I disagree with that. I think that you have the same swing, however a different set up with each club. The different setup is what makes you hit the ball either on the upswing with the driver or downswing with the irons. Your striking the ball at different times during the swing, but the swing itself is the same. At least it is for me.

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To keep it simple, there are some visual images in golf magazine of the varied swing planes according to each club.

I guess I'm more of a visual learner, but these swing-plane images helped me. Of course, reproducing these swing planes, particularly with the driver, is another matter. (smile)

- k
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My best driver shots have been when I smoothly pivot with arms carried along by momentum instead of manipulation. The trick is in maintaining a relatively motionless spine.

If it's good enough for 'Iron Byron', who am I to improve on it ?
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Golf requires two swings, irons and woods.

I disagree with the belief that two swings are required (one for irons and one of woods), and I disagree that there is a significant difference between the swing plane of an iron and the swing plane of a wood. While its true that clubs have different lie angles at address that doesn't mean they have to be swung differently. In relation to the body, ball, and ground the club still swings into the same positions. You'll often hear tour pros say they want to keep the swing simple. If you're trying to swing differently with each club you'll making things complicated, not simple.

Look at the image I have linked below: http://img524.imageshack.us/img524/6...nplanesbp4.jpg With both the iron and wood we see: The shaft points at the belt buckle at address. The hands and club head are both on the same level and on the orginal shaft angle plane. The shaft points just inside the ball at the left arm parallel backswing position. The shoulders are perpendicular to the spine at the top of the swing, and the left arm is parallel to the to the line that the shaft was on at left arm parallel back. The shaft at hip high on the downswing is parallel to the original shaft angle plane and points just above the ball with both clubs. At shoulder high in the through swing the shaft again points in the same place it did on the left arm parallel back location. Now after seeing all that who still thinks the irons and driver require a different swing?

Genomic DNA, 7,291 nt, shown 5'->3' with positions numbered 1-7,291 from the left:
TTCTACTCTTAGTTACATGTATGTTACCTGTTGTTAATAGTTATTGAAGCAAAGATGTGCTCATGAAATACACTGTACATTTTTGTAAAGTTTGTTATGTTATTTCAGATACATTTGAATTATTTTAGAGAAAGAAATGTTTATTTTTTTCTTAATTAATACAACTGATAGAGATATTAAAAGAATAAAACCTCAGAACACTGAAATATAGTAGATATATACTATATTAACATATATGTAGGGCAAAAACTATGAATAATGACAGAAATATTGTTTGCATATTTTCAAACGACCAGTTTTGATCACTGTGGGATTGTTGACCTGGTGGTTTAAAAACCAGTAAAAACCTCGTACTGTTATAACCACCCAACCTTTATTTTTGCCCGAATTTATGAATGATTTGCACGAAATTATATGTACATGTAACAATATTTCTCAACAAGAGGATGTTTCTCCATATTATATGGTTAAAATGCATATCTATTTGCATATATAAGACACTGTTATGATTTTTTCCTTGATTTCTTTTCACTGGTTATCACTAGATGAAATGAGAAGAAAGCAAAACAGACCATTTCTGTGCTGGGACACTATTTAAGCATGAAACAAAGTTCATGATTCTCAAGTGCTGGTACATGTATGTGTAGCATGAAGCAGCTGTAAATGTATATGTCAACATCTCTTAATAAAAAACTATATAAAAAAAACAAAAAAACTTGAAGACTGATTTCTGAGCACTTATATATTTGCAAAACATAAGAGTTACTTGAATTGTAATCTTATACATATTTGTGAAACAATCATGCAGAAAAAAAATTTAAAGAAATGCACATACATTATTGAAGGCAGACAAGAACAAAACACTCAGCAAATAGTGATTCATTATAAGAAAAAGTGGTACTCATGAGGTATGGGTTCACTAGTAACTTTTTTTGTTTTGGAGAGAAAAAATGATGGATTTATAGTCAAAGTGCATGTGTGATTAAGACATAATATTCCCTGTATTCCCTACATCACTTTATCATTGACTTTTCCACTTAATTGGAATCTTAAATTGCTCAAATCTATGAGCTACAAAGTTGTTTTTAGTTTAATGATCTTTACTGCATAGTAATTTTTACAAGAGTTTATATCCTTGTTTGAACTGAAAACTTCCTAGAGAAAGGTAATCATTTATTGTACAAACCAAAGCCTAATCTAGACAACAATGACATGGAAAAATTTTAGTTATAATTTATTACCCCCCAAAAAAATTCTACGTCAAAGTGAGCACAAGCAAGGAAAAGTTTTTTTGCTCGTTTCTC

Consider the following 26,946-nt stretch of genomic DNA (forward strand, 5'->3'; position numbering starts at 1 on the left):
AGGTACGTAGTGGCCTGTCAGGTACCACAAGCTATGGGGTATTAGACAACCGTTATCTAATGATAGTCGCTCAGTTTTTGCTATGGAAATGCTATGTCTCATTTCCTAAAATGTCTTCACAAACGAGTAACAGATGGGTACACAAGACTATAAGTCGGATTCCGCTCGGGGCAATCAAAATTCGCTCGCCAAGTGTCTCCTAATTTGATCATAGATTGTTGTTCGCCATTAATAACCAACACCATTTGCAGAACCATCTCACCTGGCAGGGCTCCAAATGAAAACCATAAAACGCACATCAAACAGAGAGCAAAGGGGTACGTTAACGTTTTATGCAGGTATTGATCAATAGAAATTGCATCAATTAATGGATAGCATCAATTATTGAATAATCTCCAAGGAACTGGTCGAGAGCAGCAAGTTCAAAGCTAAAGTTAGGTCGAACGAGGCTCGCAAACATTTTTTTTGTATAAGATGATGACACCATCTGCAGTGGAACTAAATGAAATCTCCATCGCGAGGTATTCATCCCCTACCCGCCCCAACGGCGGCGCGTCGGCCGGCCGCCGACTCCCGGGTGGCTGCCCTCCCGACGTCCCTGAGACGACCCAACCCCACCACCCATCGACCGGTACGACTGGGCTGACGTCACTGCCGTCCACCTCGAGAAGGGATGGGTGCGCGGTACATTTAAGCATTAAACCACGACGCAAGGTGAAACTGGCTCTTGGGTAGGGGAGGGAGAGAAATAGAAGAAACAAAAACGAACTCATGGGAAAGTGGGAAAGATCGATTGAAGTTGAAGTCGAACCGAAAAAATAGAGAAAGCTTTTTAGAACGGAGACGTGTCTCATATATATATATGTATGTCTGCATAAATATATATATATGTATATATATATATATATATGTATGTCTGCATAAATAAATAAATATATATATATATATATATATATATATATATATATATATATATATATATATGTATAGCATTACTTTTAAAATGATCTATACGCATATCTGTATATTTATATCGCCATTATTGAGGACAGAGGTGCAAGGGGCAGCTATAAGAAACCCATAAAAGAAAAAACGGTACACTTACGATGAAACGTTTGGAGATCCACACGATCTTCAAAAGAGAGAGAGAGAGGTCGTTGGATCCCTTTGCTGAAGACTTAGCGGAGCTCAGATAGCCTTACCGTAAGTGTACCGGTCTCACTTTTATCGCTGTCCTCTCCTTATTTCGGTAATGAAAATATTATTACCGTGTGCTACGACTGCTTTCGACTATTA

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sheeeet..Three quarters of the way back you could rest your beer on the clubface of my driver..thats how flat I swing dat thang..
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My thousands of hours video taping students does indeed tell me that while their shouldn't be any lifting of the arms during the swing, most people actually do lift the club off plane. I did not state that the swing was purely rotational. When I offer advice it is given in a way that I believe people should think, not necessarily what they should do. What people feel versus what they do are usually totally different things.

Tom - would you say you teach a one plane swing then? The idea of swinging left, right? Look up a guy named SliceFixer on youtube and GolfWrx. My problem with swinging this way, other than I can't find an instructor here in Kansas, is that the arms can get out of synch easier than the two plane swing - my main problem.